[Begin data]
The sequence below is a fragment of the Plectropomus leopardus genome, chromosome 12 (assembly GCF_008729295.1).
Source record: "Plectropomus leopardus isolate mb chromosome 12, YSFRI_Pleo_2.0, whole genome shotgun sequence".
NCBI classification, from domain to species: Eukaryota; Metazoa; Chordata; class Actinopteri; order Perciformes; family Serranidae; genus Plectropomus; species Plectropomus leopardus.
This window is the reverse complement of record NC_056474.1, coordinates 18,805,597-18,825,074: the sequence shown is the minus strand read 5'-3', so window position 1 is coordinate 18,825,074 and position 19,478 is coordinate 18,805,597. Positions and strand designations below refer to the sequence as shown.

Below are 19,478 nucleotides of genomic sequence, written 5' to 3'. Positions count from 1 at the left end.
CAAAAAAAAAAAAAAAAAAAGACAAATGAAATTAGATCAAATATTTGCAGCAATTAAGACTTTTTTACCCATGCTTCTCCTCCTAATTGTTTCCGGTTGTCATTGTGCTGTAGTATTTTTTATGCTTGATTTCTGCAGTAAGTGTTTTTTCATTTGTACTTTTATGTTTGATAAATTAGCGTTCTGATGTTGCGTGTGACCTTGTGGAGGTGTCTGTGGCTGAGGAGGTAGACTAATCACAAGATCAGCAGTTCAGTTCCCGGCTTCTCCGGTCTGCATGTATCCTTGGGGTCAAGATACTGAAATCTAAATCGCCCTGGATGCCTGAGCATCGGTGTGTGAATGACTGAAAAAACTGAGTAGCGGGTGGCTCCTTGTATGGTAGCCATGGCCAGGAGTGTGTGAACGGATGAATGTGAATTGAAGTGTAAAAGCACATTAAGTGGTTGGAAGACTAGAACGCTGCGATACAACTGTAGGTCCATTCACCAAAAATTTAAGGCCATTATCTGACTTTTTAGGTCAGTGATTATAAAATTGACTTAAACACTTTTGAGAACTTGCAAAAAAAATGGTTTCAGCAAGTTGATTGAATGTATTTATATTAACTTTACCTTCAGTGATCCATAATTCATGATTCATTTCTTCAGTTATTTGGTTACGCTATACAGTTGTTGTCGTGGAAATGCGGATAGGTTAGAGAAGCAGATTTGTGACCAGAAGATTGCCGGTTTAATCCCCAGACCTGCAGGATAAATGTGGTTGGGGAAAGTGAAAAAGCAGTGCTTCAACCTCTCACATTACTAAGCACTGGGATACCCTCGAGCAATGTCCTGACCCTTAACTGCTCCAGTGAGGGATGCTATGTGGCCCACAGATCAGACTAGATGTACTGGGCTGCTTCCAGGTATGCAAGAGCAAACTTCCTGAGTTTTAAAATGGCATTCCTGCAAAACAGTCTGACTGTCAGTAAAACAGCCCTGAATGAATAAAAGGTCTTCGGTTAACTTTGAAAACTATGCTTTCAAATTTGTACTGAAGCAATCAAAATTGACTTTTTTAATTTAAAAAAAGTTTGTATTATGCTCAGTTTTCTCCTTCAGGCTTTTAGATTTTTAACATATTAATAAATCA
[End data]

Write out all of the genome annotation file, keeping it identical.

The sequence below is a fragment of the Plectropomus leopardus genome, chromosome 12 (assembly GCF_008729295.1).
Source record: "Plectropomus leopardus isolate mb chromosome 12, YSFRI_Pleo_2.0, whole genome shotgun sequence".
NCBI classification, from domain to species: Eukaryota; Metazoa; Chordata; class Actinopteri; order Perciformes; family Serranidae; genus Plectropomus; species Plectropomus leopardus.
This window is the reverse complement of record NC_056474.1, coordinates 18,805,597-18,825,074: the sequence shown is the minus strand read 5'-3', so window position 1 is coordinate 18,825,074 and position 19,478 is coordinate 18,805,597. Positions and strand designations below refer to the sequence as shown.

Below are 19,478 nucleotides of genomic sequence, written 5' to 3'. Positions count from 1 at the left end.
CAAAAAAAAAAAAAAAAAAAGACAAATGAAATTAGATCAAATATTTGCAGCAATTAAGACTTTTTTACCCATGCTTCTCCTCCTAATTGTTTCCGGTTGTCATTGTGCTGTAGTATTTTTTATGCTTGATTTCTGCAGTAAGTGTTTTTTCATTTGTACTTTTATGTTTGATAAATTAGCGTTCTGATGTTGCGTGTGACCTTGTGGAGGTGTCTGTGGCTGAGGAGGTAGACTAATCACAAGATCAGCAGTTCAGTTCCCGGCTTCTCCGGTCTGCATGTATCCTTGGGGTCAAGATACTGAAATCTAAATCGCCCTGGATGCCTGAGCATCGGTGTGTGAATGACTGAAAAAACTGAGTAGCGGGTGGCTCCTTGTATGGTAGCCATGGCCAGGAGTGTGTGAACGGATGAATGTGAATTGAAGTGTAAAAGCACATTAAGTGGTTGGAAGACTAGAACGCTGCGATACAACTGTAGGTCCATTCACCAAAAATTTAAGGCCATTATCTGACTTTTTAGGTCAGTGATTATAAAATTGACTTAAACACTTTTGAGAACTTGCAAAAAAAATGGTTTCAGCAAGTTGATTGAATGTATTTATATTAACTTTACCTTCAGTGATCCATAATTCATGATTCATTTCTTCAGTTATTTGGTTACGCTATACAGTTGTTGTCGTGGAAATGCGGATAGGTTAGAGAAGCAGATTTGTGACCAGAAGATTGCCGGTTTAATCCCCAGACCTGCAGGATAAATGTGGTTGGGGAAAGTGAAAAAGCAGTGCTTCAACCTCTCACATTACTAAGCACTGGGATACCCTCGAGCAATGTCCTGACCCTTAACTGCTCCAGTGAGGGATGCTATGTGGCCCACAGATCAGACTAGATGTACTGGGCTGCTTCCAGGTATGCAAGAGCAAACTTCCTGAGTTTTAAAATGGCATTCCTGCAAAACAGTCTGACTGTCAGTAAAACAGCCCTGAATGAATAAAAGGTCTTCGGTTAACTTTGAAAACTATGCTTTCAAATTTGTACTGAAGCAATCAAAATTGACTTTTTTAATTTAAAAAAAGTTTGTATTATGCTCAGTTTTCTCCTTCAGGCTTTTAGATTTTTAACATATTAATAAATCA